Peach Cobbler adapted from The Joy of Cooking

by Irma S. Rombauer and Marion Rombauer Becker

 

Ingredients:

3 cups prepared peaches, peeled, cored, sliced

2/3 cups sugar

1 tablespoon all-purpose flour or 1 beaten egg

butter and cinnamon

 

Preheat oven to 425 degrees.

Combine in a saucepan and heat: 3 cups prepared peaches [peeled, cored, sliced), 2/3 cup sugar, 1 tablespoon all-purpose flour or 1 beaten egg. If using flour, allow the mixture to boil. If using egg, stir until it thickens somewhat, but do not allow to boil.

Lightly butter one 8” x 8” Pyrex dish or pie plate. Fold the thickened fruit into the bottom of the dish. Dollop with butter and sprinkle with 1 teaspoon (or more!) cinnamon.

 

Fluffy Biscuit Dough (half recipe)

Ingredients

¾ cup and 2 tablespoons all purpose flour

½ teaspoon salt

1 ½ teaspoon double acting baking powder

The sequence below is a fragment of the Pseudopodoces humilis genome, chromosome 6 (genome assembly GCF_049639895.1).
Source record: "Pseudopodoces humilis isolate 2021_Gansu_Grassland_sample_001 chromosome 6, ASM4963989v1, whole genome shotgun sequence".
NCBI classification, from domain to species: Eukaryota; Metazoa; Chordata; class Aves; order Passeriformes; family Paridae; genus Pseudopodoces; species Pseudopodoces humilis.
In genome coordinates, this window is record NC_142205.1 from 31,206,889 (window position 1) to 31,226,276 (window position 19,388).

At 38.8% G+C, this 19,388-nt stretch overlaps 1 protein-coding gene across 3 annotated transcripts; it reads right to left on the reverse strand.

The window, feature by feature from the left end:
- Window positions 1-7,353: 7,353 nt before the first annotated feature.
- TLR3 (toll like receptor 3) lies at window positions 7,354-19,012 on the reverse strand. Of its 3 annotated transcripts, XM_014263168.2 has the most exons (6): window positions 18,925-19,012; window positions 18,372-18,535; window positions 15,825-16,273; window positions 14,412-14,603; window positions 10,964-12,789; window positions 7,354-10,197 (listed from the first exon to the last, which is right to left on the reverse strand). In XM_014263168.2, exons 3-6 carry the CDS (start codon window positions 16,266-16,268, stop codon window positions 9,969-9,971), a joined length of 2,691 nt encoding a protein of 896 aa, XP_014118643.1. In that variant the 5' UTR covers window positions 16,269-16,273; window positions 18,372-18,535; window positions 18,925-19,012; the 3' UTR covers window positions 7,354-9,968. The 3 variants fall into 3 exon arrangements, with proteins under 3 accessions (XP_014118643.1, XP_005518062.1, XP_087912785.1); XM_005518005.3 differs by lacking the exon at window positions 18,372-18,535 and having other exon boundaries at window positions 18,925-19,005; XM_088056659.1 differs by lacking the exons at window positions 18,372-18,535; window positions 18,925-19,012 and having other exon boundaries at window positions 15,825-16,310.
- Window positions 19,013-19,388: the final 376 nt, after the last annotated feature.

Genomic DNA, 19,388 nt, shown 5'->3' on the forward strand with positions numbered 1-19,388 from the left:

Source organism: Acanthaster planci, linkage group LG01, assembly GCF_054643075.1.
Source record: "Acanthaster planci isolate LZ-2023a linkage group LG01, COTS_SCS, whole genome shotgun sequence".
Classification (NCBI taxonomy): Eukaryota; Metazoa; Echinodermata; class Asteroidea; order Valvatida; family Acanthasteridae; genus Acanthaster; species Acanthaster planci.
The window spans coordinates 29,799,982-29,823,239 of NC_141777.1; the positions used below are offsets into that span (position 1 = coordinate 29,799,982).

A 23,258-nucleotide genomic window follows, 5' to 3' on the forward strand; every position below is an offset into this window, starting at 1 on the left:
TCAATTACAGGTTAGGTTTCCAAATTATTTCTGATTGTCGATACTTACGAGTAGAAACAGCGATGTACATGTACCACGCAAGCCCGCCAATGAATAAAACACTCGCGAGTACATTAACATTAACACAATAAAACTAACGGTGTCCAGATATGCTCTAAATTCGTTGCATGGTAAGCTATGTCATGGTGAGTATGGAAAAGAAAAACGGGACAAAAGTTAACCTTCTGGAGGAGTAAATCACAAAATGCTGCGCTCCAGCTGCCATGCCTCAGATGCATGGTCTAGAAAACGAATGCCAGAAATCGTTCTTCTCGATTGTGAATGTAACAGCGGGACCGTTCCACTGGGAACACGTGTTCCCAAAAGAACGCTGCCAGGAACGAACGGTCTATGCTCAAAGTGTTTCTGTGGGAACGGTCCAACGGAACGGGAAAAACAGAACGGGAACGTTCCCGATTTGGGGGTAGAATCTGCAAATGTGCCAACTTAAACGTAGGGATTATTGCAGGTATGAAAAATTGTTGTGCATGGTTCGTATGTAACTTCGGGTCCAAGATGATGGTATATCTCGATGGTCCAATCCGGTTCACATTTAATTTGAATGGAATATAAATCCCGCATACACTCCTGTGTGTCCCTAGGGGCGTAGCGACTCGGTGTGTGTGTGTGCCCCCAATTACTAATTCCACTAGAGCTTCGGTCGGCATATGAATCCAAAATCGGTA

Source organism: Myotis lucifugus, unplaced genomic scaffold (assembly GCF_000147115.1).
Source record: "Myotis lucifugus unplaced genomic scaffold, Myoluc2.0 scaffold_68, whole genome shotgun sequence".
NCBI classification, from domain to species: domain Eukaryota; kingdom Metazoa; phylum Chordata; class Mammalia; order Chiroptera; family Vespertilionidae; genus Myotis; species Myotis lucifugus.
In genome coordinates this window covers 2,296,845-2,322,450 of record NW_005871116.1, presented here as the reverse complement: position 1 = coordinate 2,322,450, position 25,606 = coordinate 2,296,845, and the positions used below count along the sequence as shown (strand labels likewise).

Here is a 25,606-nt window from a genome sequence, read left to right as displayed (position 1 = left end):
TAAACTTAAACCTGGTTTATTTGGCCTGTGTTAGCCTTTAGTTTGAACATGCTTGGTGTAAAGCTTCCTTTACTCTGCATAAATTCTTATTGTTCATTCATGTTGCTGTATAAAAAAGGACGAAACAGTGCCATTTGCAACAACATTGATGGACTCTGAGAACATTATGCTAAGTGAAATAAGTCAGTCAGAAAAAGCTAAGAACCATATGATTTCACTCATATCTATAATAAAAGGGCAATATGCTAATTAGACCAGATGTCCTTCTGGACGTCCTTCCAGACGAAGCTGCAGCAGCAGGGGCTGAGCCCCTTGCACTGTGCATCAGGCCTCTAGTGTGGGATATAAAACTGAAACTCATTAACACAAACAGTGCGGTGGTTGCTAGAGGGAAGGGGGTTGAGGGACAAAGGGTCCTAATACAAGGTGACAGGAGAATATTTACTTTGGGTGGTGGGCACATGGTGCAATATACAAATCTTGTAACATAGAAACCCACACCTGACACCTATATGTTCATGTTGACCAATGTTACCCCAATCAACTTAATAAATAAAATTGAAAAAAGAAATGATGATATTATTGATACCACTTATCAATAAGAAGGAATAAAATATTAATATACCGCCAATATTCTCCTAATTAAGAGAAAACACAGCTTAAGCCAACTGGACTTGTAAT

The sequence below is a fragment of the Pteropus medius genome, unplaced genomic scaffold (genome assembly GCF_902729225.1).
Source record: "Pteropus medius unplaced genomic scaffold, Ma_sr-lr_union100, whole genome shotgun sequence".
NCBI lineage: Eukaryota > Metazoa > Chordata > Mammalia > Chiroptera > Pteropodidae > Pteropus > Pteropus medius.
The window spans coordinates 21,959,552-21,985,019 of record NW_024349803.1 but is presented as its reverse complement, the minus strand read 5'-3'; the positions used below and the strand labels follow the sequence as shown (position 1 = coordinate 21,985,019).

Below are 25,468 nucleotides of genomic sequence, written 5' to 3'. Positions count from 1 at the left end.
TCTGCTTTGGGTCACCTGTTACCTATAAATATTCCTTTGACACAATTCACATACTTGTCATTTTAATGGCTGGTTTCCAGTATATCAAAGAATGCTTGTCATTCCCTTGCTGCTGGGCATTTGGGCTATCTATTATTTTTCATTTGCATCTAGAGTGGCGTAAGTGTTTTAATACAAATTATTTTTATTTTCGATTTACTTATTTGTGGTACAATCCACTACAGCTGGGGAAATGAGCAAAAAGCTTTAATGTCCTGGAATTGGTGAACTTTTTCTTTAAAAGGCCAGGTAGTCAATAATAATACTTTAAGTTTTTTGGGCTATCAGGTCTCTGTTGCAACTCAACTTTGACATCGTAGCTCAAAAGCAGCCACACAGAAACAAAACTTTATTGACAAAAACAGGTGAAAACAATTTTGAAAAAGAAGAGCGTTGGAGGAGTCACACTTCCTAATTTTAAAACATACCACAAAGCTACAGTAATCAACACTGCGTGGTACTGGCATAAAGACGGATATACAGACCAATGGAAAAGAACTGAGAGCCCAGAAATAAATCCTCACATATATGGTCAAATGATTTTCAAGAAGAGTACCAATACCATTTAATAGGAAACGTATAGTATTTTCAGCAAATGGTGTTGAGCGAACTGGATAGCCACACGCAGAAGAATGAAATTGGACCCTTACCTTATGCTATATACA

1 tablespoon sugar

½ teaspoon salt

2 to 3 tablespoons chilled butter or shortening,

or a combination of both

¼ cup plus 1 tablespoon milk

 

Ice cream or whipped cream for serving

 

In a bowl combine: ¾ cup + 2 tablespoons all-purpose flour, ¼ teaspoon salt, 1 ½ teaspoon double acting baking powder, 1 tablespoon sugar, ½ tsp. salt.

Add: 2 to 3 tablespoons chilled butter or shortening or a combination of both. Cut solid shortening or butter into flour with knives. Make a well into the center.

Add, all at once: ¼ cup + 1 tablespoon milk

Stir until the dough is fairly free from the sides of the bowl.

Divide the dough into about 6 pieces and dot the top of the fruit with it.

Bake 15 minutes or so, until the biscuit dough is lightly browned and cooked through.

Serve warm with ice cream or whipped cream.